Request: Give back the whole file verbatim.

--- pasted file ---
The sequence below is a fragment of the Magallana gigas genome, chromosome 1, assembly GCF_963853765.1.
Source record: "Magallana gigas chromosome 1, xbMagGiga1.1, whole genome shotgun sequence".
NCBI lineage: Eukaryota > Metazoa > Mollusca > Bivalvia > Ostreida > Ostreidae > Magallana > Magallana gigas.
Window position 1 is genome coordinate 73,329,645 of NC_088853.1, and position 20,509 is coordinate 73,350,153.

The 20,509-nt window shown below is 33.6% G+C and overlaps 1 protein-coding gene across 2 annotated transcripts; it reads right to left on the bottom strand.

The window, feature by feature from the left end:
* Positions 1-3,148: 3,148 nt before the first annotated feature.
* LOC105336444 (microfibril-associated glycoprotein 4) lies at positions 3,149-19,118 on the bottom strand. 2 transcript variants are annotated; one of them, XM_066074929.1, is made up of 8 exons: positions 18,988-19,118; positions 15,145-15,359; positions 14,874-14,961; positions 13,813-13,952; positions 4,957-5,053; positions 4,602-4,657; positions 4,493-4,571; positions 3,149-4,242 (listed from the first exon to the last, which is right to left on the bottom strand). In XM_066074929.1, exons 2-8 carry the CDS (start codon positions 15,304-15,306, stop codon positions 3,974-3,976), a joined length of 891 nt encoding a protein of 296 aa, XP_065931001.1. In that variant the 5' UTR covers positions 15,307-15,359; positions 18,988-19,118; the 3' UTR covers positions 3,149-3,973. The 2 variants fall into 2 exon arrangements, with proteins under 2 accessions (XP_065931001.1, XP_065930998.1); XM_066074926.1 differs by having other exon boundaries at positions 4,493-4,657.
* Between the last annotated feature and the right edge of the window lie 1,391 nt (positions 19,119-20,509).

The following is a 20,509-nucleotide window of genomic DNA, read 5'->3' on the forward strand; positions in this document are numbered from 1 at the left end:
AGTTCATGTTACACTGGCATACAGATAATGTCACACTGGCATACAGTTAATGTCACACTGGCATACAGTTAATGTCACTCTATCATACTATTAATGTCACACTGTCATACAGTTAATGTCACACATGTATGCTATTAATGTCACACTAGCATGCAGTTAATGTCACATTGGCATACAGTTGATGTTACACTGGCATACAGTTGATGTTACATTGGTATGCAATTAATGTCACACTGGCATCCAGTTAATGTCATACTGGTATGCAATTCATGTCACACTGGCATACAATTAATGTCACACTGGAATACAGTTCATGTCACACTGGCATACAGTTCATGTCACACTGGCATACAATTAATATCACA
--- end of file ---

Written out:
The sequence below is a fragment of the Magallana gigas genome, chromosome 1, assembly GCF_963853765.1.
Source record: "Magallana gigas chromosome 1, xbMagGiga1.1, whole genome shotgun sequence".
NCBI lineage: Eukaryota > Metazoa > Mollusca > Bivalvia > Ostreida > Ostreidae > Magallana > Magallana gigas.
Window position 1 is genome coordinate 73,329,645 of NC_088853.1, and position 20,509 is coordinate 73,350,153.

The 20,509-nt window shown below is 33.6% G+C and overlaps 1 protein-coding gene across 2 annotated transcripts; it reads right to left on the bottom strand.

The window, feature by feature from the left end:
* Positions 1-3,148: 3,148 nt before the first annotated feature.
* LOC105336444 (microfibril-associated glycoprotein 4) lies at positions 3,149-19,118 on the bottom strand. 2 transcript variants are annotated; one of them, XM_066074929.1, is made up of 8 exons: positions 18,988-19,118; positions 15,145-15,359; positions 14,874-14,961; positions 13,813-13,952; positions 4,957-5,053; positions 4,602-4,657; positions 4,493-4,571; positions 3,149-4,242 (listed from the first exon to the last, which is right to left on the bottom strand). In XM_066074929.1, exons 2-8 carry the CDS (start codon positions 15,304-15,306, stop codon positions 3,974-3,976), a joined length of 891 nt encoding a protein of 296 aa, XP_065931001.1. In that variant the 5' UTR covers positions 15,307-15,359; positions 18,988-19,118; the 3' UTR covers positions 3,149-3,973. The 2 variants fall into 2 exon arrangements, with proteins under 2 accessions (XP_065931001.1, XP_065930998.1); XM_066074926.1 differs by having other exon boundaries at positions 4,493-4,657.
* Between the last annotated feature and the right edge of the window lie 1,391 nt (positions 19,119-20,509).

The following is a 20,509-nucleotide window of genomic DNA, read 5'->3' on the forward strand; positions in this document are numbered from 1 at the left end:
AGTTCATGTTACACTGGCATACAGATAATGTCACACTGGCATACAGTTAATGTCACACTGGCATACAGTTAATGTCACTCTATCATACTATTAATGTCACACTGTCATACAGTTAATGTCACACATGTATGCTATTAATGTCACACTAGCATGCAGTTAATGTCACATTGGCATACAGTTGATGTTACACTGGCATACAGTTGATGTTACATTGGTATGCAATTAATGTCACACTGGCATCCAGTTAATGTCATACTGGTATGCAATTCATGTCACACTGGCATACAATTAATGTCACACTGGAATACAGTTCATGTCACACTGGCATACAGTTCATGTCACACTGGCATACAATTAATATCACA